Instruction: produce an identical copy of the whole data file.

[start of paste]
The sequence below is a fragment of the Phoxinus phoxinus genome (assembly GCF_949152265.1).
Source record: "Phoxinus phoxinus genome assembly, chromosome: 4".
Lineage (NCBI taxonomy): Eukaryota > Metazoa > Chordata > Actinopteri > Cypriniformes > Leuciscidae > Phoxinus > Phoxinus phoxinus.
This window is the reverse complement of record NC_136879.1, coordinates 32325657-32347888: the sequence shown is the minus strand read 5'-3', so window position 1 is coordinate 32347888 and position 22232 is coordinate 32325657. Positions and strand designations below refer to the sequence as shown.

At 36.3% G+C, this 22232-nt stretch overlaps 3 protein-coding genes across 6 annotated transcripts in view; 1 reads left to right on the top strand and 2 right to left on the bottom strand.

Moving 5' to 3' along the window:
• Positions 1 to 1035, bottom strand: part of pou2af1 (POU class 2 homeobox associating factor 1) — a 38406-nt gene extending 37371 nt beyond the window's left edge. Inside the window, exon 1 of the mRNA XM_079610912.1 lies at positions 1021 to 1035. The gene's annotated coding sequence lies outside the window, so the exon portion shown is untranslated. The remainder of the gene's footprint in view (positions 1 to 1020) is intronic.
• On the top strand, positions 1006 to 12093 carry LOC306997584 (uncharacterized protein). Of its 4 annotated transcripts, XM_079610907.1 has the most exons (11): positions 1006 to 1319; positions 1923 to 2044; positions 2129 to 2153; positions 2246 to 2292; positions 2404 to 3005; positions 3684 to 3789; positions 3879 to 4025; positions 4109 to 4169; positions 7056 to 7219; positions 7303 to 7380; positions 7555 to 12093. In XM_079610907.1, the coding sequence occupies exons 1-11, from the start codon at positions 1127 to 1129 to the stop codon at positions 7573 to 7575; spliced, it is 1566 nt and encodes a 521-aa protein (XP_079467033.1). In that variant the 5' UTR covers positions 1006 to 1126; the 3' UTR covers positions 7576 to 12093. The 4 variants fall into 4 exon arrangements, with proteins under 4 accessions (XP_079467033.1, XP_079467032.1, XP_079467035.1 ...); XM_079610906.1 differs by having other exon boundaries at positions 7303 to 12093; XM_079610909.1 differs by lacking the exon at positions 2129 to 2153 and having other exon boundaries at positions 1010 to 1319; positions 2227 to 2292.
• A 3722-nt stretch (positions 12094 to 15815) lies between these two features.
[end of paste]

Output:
The sequence below is a fragment of the Phoxinus phoxinus genome (assembly GCF_949152265.1).
Source record: "Phoxinus phoxinus genome assembly, chromosome: 4".
Lineage (NCBI taxonomy): Eukaryota > Metazoa > Chordata > Actinopteri > Cypriniformes > Leuciscidae > Phoxinus > Phoxinus phoxinus.
This window is the reverse complement of record NC_136879.1, coordinates 32325657-32347888: the sequence shown is the minus strand read 5'-3', so window position 1 is coordinate 32347888 and position 22232 is coordinate 32325657. Positions and strand designations below refer to the sequence as shown.

At 36.3% G+C, this 22232-nt stretch overlaps 3 protein-coding genes across 6 annotated transcripts in view; 1 reads left to right on the top strand and 2 right to left on the bottom strand.

Moving 5' to 3' along the window:
• Positions 1 to 1035, bottom strand: part of pou2af1 (POU class 2 homeobox associating factor 1) — a 38406-nt gene extending 37371 nt beyond the window's left edge. Inside the window, exon 1 of the mRNA XM_079610912.1 lies at positions 1021 to 1035. The gene's annotated coding sequence lies outside the window, so the exon portion shown is untranslated. The remainder of the gene's footprint in view (positions 1 to 1020) is intronic.
• On the top strand, positions 1006 to 12093 carry LOC306997584 (uncharacterized protein). Of its 4 annotated transcripts, XM_079610907.1 has the most exons (11): positions 1006 to 1319; positions 1923 to 2044; positions 2129 to 2153; positions 2246 to 2292; positions 2404 to 3005; positions 3684 to 3789; positions 3879 to 4025; positions 4109 to 4169; positions 7056 to 7219; positions 7303 to 7380; positions 7555 to 12093. In XM_079610907.1, the coding sequence occupies exons 1-11, from the start codon at positions 1127 to 1129 to the stop codon at positions 7573 to 7575; spliced, it is 1566 nt and encodes a 521-aa protein (XP_079467033.1). In that variant the 5' UTR covers positions 1006 to 1126; the 3' UTR covers positions 7576 to 12093. The 4 variants fall into 4 exon arrangements, with proteins under 4 accessions (XP_079467033.1, XP_079467032.1, XP_079467035.1 ...); XM_079610906.1 differs by having other exon boundaries at positions 7303 to 12093; XM_079610909.1 differs by lacking the exon at positions 2129 to 2153 and having other exon boundaries at positions 1010 to 1319; positions 2227 to 2292.
• A 3722-nt stretch (positions 12094 to 15815) lies between these two features.